Jazz pianist and Eastman School of Music professor Bill Dobbins was surprised no one had ever talked to legendary composer/arranger Bill Holman about his life and music. So Dobbins traveled to the California home of the National Endowment for the Arts Jazz Master, where he recorded Holman’s reflections on his career and his thoughts on composing, arranging, and the creative process.
Those interviews form the backbone of Dobbins’s book, Conversations with Bill Holman. Published this month by Advance Music—coincidentally, sponsors of a jazz workshop in Germany in 1985 where the two men met while teaching—Holman’s words are complemented by Dobbins’s own observations and follow-up questions, home and performance photos, a selected discography, and 25 pages of tributes from friends and fellow musicians.
Before starting, Dobbins compiled his own questions and solicited others from colleagues, including Eastman faculty member and composer/conductor Dave Rivello; pianist and University of Akron jazz program founder Roland Paolucci, whose photos of Holman are included in the book; and composer/arranger Heinz Czadek, whose essay on Holman and humor in music introduces the book.
In the tight world of jazz, Dobbins also received assistance from the father of a former Eastman student whom he met in California. The man, Hollywood orchestrator Brad Dechter, suggested and then solicited the tributes for Conversations with Bill Holman and also proofread the book.
Composing by Instinct
Asked what surprised him the most as he interviewed Holman and edited the book, Dobbins noted, “Holman’s approach to composing and arranging is completely intuitive. Though he had some studies in those subjects, the musical language he uses was learned through his childhood listening to the radio when big bands and jazz were prominent on the air waves.” That intuitiveness was further honed, Dobbins said, as Holman absorbed harmonic and chord progressions by listening and playing as he built his career.
One of the questions Dobbins posed to Holman was, “What are you thinking as you write”? to which the reply was, “A lot of questions, because without constant questions the piece wouldn’t get written.” Dobbins acquiesces, noting how composers continually ask themselves, “Can I keep this idea going”, “Is this the time for a contrasting idea”, and numerous similar questions as they write.
Still, Holman’s composition work stands out for its unique musical voice. “His work has a clearly identifiable sound,” said Dobbins. “People can immediately recognize a Holman piece or arrangement.”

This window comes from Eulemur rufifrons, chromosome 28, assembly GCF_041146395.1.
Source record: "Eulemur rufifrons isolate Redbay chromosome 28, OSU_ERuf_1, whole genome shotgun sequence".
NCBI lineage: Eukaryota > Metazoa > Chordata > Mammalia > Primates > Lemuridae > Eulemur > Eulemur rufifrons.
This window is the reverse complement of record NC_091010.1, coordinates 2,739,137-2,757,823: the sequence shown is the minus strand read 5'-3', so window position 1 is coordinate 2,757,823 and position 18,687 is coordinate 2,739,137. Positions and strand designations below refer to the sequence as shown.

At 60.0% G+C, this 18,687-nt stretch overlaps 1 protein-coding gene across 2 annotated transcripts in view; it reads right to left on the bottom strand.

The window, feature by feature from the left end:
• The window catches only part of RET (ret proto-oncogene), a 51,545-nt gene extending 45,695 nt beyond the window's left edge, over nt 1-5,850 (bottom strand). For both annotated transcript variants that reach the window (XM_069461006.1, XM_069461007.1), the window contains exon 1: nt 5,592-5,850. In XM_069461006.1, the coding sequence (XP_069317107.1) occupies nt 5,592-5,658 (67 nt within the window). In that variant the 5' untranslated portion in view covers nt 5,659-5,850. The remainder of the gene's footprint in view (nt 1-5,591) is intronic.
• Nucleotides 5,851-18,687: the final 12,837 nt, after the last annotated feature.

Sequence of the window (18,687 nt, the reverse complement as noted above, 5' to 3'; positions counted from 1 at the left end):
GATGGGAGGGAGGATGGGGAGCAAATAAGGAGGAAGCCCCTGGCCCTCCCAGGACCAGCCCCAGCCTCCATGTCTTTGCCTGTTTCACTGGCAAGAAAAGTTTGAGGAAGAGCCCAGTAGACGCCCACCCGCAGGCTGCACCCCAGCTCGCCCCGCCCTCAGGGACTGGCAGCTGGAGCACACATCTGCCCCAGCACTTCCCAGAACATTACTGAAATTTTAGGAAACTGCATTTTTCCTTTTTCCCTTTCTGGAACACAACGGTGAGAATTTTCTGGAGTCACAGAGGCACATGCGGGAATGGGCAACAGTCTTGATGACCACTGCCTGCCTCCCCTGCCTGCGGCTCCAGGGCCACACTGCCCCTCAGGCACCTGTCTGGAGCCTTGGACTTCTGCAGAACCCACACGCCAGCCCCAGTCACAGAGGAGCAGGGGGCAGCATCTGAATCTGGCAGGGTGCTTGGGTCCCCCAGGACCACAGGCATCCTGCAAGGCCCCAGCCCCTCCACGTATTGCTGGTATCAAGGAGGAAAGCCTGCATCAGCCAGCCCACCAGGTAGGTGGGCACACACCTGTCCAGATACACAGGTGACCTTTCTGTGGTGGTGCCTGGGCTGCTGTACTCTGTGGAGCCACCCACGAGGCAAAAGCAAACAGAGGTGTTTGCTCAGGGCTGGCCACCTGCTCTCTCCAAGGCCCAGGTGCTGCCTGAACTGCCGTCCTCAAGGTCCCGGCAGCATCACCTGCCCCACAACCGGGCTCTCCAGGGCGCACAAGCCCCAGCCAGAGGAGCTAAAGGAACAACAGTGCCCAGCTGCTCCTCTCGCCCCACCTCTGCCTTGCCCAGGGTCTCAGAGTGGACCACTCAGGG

Holman has been in-demand as a composer and arranger for six decades, enjoying a long association with Stan Kenton and working with such artists as Mel Lewis, Count Basie, Tony Bennett, Bob Brookmeyer, Michael Bublé, Natalie Cole, The Fifth Dimension, Gerry Mulligan, Sarah Vaughan, and many others. He has received 14 Grammy nominations, three Grammy awards, DownBeat Reader’s and Critic’s Poll honors as “Best Arranger,” and other awards, and was named an NEA Jazz Master, the nation’s highest award for jazz artists, in 2010.
Dobbins has performed with classical orchestras and chamber ensembles under the direction of Pierre Boulez, Lukas Foss, and Louis Lane, and has performed and recorded with such jazz artists as Clark Terry, Al Cohn, Red Mitchell, Phil Woods, Bill Goodwin, Dave Liebman, Kevin Mahogany, Paquito D’Rivera, Peter Erskine, and John Goldsby. He taught at Eastman from 1974 to 1994, when he became principal director of the WDR Big Band in Cologne, Germany, and returned to the Eastman faculty in 2002.
Holman, who will celebrate his 90th birthday in May, has connections to Eastman that reach back a quarter century, when he directed the School’s “Arrangers Holidays” jazz program for a few summers following the 1990 death of program founder Rayburn Wright. He’s been in residence at Eastman several times since 2002, most recently in February 2016 when the Eastman Jazz Ensemble premiered his work Arbitration.
In the absence of a biography on Holman, Dobbins said he tackled the project “to document one of the most influential jazz composers and arrangers after Ellington and Strayhorn.” But the process to record Holman’s legacy for future generations also had a more personal result: During his visit to California, Dobbins learned that all of Holman’s friends call him “Willis,” the composer’s given name. He now calls Holman “Willis,” too, and receives correspondence from the jazz icon signed simply, “W.”
Conversations with Bill Holman, which was supported with funding from the Eastman School of Music’s Professional Development Committee, is available on Amazon and may be ordered from Advance Music, Mainz, through the Eastman Bookstore.
# # #